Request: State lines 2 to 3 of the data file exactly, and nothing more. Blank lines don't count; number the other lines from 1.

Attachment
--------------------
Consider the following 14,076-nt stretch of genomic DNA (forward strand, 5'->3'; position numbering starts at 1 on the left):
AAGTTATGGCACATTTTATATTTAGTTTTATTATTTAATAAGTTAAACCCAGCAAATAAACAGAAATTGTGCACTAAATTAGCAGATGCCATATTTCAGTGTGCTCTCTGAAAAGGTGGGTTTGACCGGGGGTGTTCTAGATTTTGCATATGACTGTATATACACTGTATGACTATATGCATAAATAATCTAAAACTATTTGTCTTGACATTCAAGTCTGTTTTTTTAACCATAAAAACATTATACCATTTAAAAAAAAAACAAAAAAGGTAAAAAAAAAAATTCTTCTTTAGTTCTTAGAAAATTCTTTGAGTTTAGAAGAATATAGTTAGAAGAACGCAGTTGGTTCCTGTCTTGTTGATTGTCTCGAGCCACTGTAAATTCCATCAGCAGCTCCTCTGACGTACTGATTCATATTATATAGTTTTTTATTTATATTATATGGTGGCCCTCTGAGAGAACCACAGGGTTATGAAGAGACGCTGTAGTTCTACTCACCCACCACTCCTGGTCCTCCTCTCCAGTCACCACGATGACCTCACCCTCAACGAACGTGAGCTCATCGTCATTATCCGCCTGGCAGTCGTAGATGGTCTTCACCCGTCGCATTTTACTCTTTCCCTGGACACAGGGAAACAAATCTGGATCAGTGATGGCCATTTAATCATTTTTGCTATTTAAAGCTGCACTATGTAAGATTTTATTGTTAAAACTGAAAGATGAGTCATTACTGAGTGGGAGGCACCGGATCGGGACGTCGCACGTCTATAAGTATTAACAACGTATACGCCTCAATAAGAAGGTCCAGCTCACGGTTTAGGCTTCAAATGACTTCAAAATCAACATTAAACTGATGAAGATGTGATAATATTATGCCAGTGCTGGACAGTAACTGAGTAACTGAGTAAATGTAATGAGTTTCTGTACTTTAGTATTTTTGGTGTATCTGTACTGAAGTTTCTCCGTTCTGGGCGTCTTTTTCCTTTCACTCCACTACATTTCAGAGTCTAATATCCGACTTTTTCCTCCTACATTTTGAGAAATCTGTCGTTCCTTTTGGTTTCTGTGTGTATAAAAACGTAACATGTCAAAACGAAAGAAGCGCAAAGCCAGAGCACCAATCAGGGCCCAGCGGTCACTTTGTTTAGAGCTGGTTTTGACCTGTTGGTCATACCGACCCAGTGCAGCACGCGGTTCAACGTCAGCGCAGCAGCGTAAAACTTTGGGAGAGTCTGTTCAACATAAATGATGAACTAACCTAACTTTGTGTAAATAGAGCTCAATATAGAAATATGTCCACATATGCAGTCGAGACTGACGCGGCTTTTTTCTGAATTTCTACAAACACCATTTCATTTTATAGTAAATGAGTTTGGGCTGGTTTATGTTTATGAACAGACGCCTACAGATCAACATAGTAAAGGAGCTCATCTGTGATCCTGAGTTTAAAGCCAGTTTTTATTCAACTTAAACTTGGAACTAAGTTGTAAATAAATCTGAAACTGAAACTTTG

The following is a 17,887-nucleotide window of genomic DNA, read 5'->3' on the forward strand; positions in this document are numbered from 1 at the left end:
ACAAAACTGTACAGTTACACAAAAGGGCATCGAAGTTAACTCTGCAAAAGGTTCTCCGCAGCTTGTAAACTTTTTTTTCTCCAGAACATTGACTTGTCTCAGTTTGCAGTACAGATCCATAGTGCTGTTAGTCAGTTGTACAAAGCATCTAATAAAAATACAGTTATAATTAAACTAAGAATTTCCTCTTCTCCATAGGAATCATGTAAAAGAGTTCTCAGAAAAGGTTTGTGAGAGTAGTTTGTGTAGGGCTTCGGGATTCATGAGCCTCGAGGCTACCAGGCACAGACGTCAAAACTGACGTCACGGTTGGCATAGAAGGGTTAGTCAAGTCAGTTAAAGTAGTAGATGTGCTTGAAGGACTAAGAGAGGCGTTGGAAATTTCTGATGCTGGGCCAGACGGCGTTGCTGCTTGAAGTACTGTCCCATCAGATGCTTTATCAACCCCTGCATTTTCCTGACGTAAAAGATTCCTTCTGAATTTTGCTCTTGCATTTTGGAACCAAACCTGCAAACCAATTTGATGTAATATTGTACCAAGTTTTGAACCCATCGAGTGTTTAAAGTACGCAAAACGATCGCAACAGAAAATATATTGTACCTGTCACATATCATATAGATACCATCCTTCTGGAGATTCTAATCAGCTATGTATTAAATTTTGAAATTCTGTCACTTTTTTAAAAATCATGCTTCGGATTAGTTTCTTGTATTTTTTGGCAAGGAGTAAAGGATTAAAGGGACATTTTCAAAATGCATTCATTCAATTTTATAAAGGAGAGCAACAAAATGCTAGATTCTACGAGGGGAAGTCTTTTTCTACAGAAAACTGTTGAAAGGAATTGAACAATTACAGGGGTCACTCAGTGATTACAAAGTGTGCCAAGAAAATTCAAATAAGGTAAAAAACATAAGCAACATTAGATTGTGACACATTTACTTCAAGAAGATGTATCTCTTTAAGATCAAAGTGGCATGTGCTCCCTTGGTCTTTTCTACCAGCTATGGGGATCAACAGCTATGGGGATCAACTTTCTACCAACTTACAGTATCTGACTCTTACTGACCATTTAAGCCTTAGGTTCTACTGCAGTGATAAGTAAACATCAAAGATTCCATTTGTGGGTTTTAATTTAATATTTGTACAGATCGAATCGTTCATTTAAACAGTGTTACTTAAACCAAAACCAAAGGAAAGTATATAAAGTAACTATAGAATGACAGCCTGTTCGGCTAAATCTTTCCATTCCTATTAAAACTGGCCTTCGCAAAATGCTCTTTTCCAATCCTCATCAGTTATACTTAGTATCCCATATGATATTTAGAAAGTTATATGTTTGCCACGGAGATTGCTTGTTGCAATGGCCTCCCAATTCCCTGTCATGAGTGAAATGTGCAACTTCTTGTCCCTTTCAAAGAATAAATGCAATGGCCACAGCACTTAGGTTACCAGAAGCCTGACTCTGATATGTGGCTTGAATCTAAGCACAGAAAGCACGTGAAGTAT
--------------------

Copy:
AAGTTATGGCACATTTTATATTTAGTTTTATTATTTAATAAGTTAAACCCAGCAAATAAACAGAAATTGTGCACTAAATTAGCAGATGCCATATTTCAGTGTGCTCTCTGAAAAGGTGGGTTTGACCGGGGGTGTTCTAGATTTTGCATATGACTGTATATACACTGTATGACTATATGCATAAATAATCTAAAACTATTTGTCTTGACATTCAAGTCTGTTTTTTTAACCATAAAAACATTATACCATTTAAAAAAAAAACAAAAAAGGTAAAAAAAAAAATTCTTCTTTAGTTCTTAGAAAATTCTTTGAGTTTAGAAGAATATAGTTAGAAGAACGCAGTTGGTTCCTGTCTTGTTGATTGTCTCGAGCCACTGTAAATTCCATCAGCAGCTCCTCTGACGTACTGATTCATATTATATAGTTTTTTATTTATATTATATGGTGGCCCTCTGAGAGAACCACAGGGTTATGAAGAGACGCTGTAGTTCTACTCACCCACCACTCCTGGTCCTCCTCTCCAGTCACCACGATGACCTCACCCTCAACGAACGTGAGCTCATCGTCATTATCCGCCTGGCAGTCGTAGATGGTCTTCACCCGTCGCATTTTACTCTTTCCCTGGACACAGGGAAACAAATCTGGATCAGTGATGGCCATTTAATCATTTTTGCTATTTAAAGCTGCACTATGTAAGATTTTATTGTTAAAACTGAAAGATGAGTCATTACTGAGTGGGAGGCACCGGATCGGGACGTCGCACGTCTATAAGTATTAACAACGTATACGCCTCAATAAGAAGGTCCAGCTCACGGTTTAGGCTTCAAATGACTTCAAAATCAACATTAAACTGATGAAGATGTGATAATATTATGCCAGTGCTGGACAGTAACTGAGTAACTGAGTAAATGTAATGAGTTTCTGTACTTTAGTATTTTTGGTGTATCTGTACTGAAGTTTCTCCGTTCTGGGCGTCTTTTTCCTTTCACTCCACTACATTTCAGAGTCTAATATCCGACTTTTTCCTCCTACATTTTGAGAAATCTGTCGTTCCTTTTGGTTTCTGTGTGTATAAAAACGTAACATGTCAAAACGAAAGAAGCGCAAAGCCAGAGCACCAATCAGGGCCCAGCGGTCACTTTGTTTAGAGCTGGTTTTGACCTGTTGGTCATACCGACCCAGTGCAGCACGCGGTTCAACGTCAGCGCAGCAGCGTAAAACTTTGGGAGAGTCTGTTCAACATAAATGATGAACTAACCTAACTTTGTGTAAATAGAGCTCAATATAGAAATATGTCCACATATGCAGTCGAGACTGACGCGGCTTTTTTCTGAATTTCTACAAACACCATTTCATTTTATAGTAAATGAGTTTGGGCTGGTTTATGTTTATGAACAGACGCCTACAGATCAACATAGTAAAGGAGCTCATCTGTGATCCTGAGTTTAAAGCCAGTTTTTATTCAACTTAAACTTGGAACTAAGTTGTAAATAAATCTGAAACTGAAACTTTG

The following is a 17,887-nucleotide window of genomic DNA, read 5'->3' on the forward strand; positions in this document are numbered from 1 at the left end: